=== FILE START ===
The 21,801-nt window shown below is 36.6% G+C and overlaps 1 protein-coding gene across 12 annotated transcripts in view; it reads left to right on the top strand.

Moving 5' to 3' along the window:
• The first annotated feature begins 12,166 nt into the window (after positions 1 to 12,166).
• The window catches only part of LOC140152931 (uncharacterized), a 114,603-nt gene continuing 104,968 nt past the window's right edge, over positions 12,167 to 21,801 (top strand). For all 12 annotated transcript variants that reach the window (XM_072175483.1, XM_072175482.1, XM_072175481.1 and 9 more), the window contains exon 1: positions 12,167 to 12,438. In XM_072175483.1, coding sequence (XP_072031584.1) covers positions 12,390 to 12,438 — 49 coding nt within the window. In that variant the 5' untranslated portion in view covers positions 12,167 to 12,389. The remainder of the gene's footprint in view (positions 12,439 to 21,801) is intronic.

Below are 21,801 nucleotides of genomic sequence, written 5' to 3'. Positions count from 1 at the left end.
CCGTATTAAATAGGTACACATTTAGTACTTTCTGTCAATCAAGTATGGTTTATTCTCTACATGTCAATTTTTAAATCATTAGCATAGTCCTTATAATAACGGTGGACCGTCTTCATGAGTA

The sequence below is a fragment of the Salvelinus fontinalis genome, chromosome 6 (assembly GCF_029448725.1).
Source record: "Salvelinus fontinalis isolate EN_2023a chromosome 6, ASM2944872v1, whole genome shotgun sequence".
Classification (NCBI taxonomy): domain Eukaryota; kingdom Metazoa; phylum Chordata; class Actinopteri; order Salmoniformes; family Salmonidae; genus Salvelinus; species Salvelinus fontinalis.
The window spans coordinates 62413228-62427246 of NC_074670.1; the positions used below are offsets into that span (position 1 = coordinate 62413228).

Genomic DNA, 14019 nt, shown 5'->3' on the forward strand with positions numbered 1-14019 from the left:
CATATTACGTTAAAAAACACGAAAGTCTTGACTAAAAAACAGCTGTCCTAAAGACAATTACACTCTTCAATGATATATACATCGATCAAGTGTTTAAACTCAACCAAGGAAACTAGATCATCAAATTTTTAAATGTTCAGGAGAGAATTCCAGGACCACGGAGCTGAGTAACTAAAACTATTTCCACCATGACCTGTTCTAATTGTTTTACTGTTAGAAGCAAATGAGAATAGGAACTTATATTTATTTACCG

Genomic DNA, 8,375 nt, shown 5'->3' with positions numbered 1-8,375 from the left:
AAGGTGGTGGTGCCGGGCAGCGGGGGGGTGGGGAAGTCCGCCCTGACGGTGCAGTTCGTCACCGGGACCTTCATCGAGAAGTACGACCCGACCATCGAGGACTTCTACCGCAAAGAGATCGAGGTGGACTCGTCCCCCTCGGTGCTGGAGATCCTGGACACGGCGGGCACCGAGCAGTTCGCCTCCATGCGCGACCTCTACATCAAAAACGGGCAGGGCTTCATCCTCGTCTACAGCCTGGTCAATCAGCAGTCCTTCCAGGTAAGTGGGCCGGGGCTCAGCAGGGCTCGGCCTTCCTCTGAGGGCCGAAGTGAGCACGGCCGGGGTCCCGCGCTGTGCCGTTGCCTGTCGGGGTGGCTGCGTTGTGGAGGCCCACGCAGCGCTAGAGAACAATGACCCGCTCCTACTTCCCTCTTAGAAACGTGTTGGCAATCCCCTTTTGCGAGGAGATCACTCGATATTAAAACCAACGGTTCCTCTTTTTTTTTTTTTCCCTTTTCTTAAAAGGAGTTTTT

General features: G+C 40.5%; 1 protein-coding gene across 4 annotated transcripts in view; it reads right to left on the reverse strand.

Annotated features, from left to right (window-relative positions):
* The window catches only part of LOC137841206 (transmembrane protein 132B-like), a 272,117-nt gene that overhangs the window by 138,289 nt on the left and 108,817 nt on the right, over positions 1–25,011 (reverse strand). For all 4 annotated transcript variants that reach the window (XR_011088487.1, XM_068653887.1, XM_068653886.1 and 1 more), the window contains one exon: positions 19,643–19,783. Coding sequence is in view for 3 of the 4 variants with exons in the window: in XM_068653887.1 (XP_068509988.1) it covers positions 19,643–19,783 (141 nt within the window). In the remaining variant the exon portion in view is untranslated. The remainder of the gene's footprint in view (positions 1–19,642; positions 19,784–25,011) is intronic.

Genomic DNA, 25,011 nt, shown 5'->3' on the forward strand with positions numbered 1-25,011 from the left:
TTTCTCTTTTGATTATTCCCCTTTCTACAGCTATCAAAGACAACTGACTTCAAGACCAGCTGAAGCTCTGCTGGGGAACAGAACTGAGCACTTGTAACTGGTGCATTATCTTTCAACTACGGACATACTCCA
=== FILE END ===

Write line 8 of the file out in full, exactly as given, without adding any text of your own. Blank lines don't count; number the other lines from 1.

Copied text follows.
Source record: "Salvelinus fontinalis isolate EN_2023a chromosome 6, ASM2944872v1, whole genome shotgun sequence".